SOG maintains a small retail store at the Lynnwood headquarters, at 6521 212st St. SW, for people to hold and feel its products. A few weeks ago, Jon Frantzen, of Arlington, and Kregg Jorgensen, of Seattle, stopped by. Frantzen is the director of the Tactical Tracking Operations School. Jorgenson is one of his instructors.
“When you are out in the woods, you need the right tools,” Jorgenson said. “In the city you don’t think in those terms, but tomahawks and saws are handy when you are trying to get shelter in the rain.”
While the economy continues to lag, Frazer says SOG has seen a boon.
“We have grown by double digits every year,” Frazer said. “There is a survival mentality in hard times that bodes well for knives.”
Today the company imports specialty blades from all over Asia. Workers in Lynnwood assemble some of the knives and tools.
The company declined to say how much it generates in sales each year other than to say that it’s in the double digit of millions.
An avid following
Keeping pace with technology, Frazer now also markets his knives on Facebook and Twitter. SOG asks fans what they are doing with their knives over the weekend and posts customer photos, such as jack o’ lantern carving contest entries.
And then there are the company’s Internet commercials.
One of the company’s customers is R. Lee Ermey, better known as “The Gunny,” the Marine who first appeared as the boot camp sergeant in the movie “Full Metal Jacket.” Ermey also has done pitchman work for Glock handguns, Geico insurance and California pistachios.
He was perfect for SOG Knives.
“‘The Gunny’ brings a sort of authenticity and a message that if it is good enough for ‘The Gunny,’ it is good for the average Joe,” said Chris Cashbaugh, the head of the company’s marketing department.
Ermey is expected to sign autographs on April 21, two days after Cabela’s opens at Quil Ceda Village near Marysville.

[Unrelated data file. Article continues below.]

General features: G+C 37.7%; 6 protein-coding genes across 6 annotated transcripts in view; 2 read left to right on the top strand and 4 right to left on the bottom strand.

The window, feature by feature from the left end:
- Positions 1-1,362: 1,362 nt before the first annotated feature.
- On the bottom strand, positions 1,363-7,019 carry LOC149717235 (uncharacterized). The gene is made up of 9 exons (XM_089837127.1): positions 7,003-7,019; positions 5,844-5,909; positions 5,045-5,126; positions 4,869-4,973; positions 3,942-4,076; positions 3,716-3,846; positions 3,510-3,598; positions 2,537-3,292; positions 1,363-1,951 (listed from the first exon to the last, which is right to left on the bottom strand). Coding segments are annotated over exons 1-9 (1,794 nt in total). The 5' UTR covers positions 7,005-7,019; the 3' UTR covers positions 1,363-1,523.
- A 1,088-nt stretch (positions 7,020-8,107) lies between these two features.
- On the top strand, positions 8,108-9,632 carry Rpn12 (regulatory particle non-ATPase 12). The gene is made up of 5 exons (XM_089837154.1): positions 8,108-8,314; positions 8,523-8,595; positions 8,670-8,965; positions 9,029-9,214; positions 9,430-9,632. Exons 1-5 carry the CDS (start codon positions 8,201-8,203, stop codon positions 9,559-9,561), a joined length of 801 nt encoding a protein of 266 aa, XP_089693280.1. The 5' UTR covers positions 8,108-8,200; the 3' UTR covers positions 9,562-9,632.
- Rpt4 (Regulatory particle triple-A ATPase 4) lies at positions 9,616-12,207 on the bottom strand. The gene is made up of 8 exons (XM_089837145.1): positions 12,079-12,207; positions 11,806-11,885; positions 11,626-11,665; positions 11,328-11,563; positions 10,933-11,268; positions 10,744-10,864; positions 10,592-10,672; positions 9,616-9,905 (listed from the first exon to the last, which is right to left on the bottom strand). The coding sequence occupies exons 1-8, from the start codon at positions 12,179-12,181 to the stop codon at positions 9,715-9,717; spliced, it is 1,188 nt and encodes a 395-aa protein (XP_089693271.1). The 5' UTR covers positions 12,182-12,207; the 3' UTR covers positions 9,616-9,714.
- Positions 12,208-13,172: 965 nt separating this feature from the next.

Frazer receives letters from all over the world about how his products have helped people’s lives.
One came from a dentist who took his young son on a Canadian backcountry canoeing trip. Two days out, the boy developed a toothache and the father used a SOG multi-tool to extract the tooth. Father and son continued their trip.
“I wouldn’t recommend that use for anybody,” Cashbaugh said. “But he is a dentist.”
Another man in Arkansas bought the knife to open feed bags on his farm because he could pop out the blade with one hand. Less than 24 hours later, the car he was riding in spun out of control and fell down an embankment into two large trees.
He was trapped with one leg pinned under the dash and pants on the other leg hung up on something. His seat belt wouldn’t unlock. One arm was pinned. He pulled out his knife, opened it with one hand and used it to free himself.
And a soldier in Iraq wrote a letter about how his unit was traveling through a canyon when a bolt on a side-view mirror started clanking loudly. The soldiers tried to remove the bolt with the tools on hand, but their tools broke. One soldier pulled out his personal SOG multi-tool and successfully removed the bolt.
They completed their mission safely.
“Our products are in the hands of the good guys,” Frazer said.